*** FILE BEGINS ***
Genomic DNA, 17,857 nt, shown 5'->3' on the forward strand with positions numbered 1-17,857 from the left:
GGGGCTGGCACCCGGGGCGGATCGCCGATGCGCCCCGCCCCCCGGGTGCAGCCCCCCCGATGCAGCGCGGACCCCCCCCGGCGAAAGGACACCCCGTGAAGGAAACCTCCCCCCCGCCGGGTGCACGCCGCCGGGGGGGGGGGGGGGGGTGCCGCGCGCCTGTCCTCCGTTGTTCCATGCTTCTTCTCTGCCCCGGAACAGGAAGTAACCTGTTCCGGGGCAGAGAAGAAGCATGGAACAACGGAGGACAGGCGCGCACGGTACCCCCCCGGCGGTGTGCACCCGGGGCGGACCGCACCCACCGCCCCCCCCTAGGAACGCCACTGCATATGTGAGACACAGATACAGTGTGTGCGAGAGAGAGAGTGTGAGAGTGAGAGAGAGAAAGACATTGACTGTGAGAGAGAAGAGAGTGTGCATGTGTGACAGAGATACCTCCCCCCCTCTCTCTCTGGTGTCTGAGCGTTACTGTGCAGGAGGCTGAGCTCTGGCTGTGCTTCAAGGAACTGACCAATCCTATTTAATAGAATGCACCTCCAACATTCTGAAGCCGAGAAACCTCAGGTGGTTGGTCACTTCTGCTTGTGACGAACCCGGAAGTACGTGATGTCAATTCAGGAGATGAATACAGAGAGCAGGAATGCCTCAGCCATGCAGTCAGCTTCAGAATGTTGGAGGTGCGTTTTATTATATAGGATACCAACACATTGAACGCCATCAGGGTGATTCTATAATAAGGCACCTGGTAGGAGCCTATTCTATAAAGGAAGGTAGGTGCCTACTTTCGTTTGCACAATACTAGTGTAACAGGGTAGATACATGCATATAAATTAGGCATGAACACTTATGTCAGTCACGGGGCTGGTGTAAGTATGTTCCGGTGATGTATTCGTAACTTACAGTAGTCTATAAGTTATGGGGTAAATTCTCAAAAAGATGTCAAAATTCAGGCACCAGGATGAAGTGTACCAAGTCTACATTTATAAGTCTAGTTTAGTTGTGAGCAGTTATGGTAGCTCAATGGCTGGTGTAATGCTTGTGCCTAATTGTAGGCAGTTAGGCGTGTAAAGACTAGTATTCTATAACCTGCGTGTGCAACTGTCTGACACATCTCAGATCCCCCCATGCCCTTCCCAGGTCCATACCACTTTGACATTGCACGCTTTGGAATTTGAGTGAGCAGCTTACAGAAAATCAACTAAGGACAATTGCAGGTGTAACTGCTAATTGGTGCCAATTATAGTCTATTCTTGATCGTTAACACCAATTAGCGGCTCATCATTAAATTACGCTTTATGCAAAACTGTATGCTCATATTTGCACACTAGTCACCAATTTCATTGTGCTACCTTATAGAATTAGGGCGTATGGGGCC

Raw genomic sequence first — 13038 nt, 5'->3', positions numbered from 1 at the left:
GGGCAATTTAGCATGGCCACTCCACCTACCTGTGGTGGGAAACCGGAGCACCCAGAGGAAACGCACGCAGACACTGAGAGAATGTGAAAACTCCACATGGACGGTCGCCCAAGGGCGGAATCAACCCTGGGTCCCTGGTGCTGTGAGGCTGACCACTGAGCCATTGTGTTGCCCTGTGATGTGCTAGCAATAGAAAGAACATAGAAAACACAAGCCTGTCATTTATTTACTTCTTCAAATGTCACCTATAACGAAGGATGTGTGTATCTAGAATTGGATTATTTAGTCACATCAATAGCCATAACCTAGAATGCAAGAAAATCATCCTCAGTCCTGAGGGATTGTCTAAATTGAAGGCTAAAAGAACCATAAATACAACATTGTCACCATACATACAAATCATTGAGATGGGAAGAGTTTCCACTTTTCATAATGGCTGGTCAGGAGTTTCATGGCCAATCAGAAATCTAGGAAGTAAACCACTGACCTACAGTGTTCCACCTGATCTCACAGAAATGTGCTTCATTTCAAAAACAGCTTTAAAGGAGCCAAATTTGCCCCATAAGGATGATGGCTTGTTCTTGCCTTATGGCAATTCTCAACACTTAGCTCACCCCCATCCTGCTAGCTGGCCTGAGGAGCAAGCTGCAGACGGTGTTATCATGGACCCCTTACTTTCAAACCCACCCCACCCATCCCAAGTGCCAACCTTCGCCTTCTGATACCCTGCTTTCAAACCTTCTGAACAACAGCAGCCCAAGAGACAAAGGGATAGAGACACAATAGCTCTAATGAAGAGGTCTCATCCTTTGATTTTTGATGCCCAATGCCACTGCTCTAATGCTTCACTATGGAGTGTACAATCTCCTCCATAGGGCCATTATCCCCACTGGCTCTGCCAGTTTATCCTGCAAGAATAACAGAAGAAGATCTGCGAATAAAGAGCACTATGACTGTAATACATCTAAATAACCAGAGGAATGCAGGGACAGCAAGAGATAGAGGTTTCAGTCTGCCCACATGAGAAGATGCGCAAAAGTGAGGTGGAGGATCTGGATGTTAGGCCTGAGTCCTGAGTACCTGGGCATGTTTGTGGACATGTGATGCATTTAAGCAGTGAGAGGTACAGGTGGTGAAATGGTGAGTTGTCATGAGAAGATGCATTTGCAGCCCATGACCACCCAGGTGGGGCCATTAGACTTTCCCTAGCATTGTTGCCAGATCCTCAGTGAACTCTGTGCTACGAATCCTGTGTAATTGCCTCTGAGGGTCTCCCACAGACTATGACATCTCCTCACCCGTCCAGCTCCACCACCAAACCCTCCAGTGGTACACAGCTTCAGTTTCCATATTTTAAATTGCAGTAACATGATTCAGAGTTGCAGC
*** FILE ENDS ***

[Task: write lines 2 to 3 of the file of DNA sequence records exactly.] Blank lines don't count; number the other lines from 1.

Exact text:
GGGGCTGGCACCCGGGGCGGATCGCCGATGCGCCCCGCCCCCCGGGTGCAGCCCCCCCGATGCAGCGCGGACCCCCCCCGGCGAAAGGACACCCCGTGAAGGAAACCTCCCCCCCGCCGGGTGCACGCCGCCGGGGGGGGGGGGGGGGGTGCCGCGCGCCTGTCCTCCGTTGTTCCATGCTTCTTCTCTGCCCCGGAACAGGAAGTAACCTGTTCCGGGGCAGAGAAGAAGCATGGAACAACGGAGGACAGGCGCGCACGGTACCCCCCCGGCGGTGTGCACCCGGGGCGGACCGCACCCACCGCCCCCCCCTAGGAACGCCACTGCATATGTGAGACACAGATACAGTGTGTGCGAGAGAGAGAGTGTGAGAGTGAGAGAGAGAAAGACATTGACTGTGAGAGAGAAGAGAGTGTGCATGTGTGACAGAGATACCTCCCCCCCTCTCTCTCTGGTGTCTGAGCGTTACTGTGCAGGAGGCTGAGCTCTGGCTGTGCTTCAAGGAACTGACCAATCCTATTTAATAGAATGCACCTCCAACATTCTGAAGCCGAGAAACCTCAGGTGGTTGGTCACTTCTGCTTGTGACGAACCCGGAAGTACGTGATGTCAATTCAGGAGATGAATACAGAGAGCAGGAATGCCTCAGCCATGCAGTCAGCTTCAGAATGTTGGAGGTGCGTTTTATTATATAGGATACCAACACATTGAACGCCATCAGGGTGATTCTATAATAAGGCACCTGGTAGGAGCCTATTCTATAAAGGAAGGTAGGTGCCTACTTTCGTTTGCACAATACTAGTGTAACAGGGTAGATACATGCATATAAATTAGGCATGAACACTTATGTCAGTCACGGGGCTGGTGTAAGTATGTTCCGGTGATGTATTCGTAACTTACAGTAGTCTATAAGTTATGGGGTAAATTCTCAAAAAGATGTCAAAATTCAGGCACCAGGATGAAGTGTACCAAGTCTACATTTATAAGTCTAGTTTAGTTGTGAGCAGTTATGGTAGCTCAATGGCTGGTGTAATGCTTGTGCCTAATTGTAGGCAGTTAGGCGTGTAAAGACTAGTATTCTATAACCTGCGTGTGCAACTGTCTGACACATCTCAGATCCCCCCATGCCCTTCCCAGGTCCATACCACTTTGACATTGCACGCTTTGGAATTTGAGTGAGCAGCTTACAGAAAATCAACTAAGGACAATTGCAGGTGTAACTGCTAATTGGTGCCAATTATAGTCTATTCTTGATCGTTAACACCAATTAGCGGCTCATCATTAAATTACGCTTTATGCAAAACTGTATGCTCATATTTGCACACTAGTCACCAATTTCATTGTGCTACCTTATAGAATTAGGGCGTATGGGGCC

Raw genomic sequence first — 13038 nt, 5'->3', positions numbered from 1 at the left: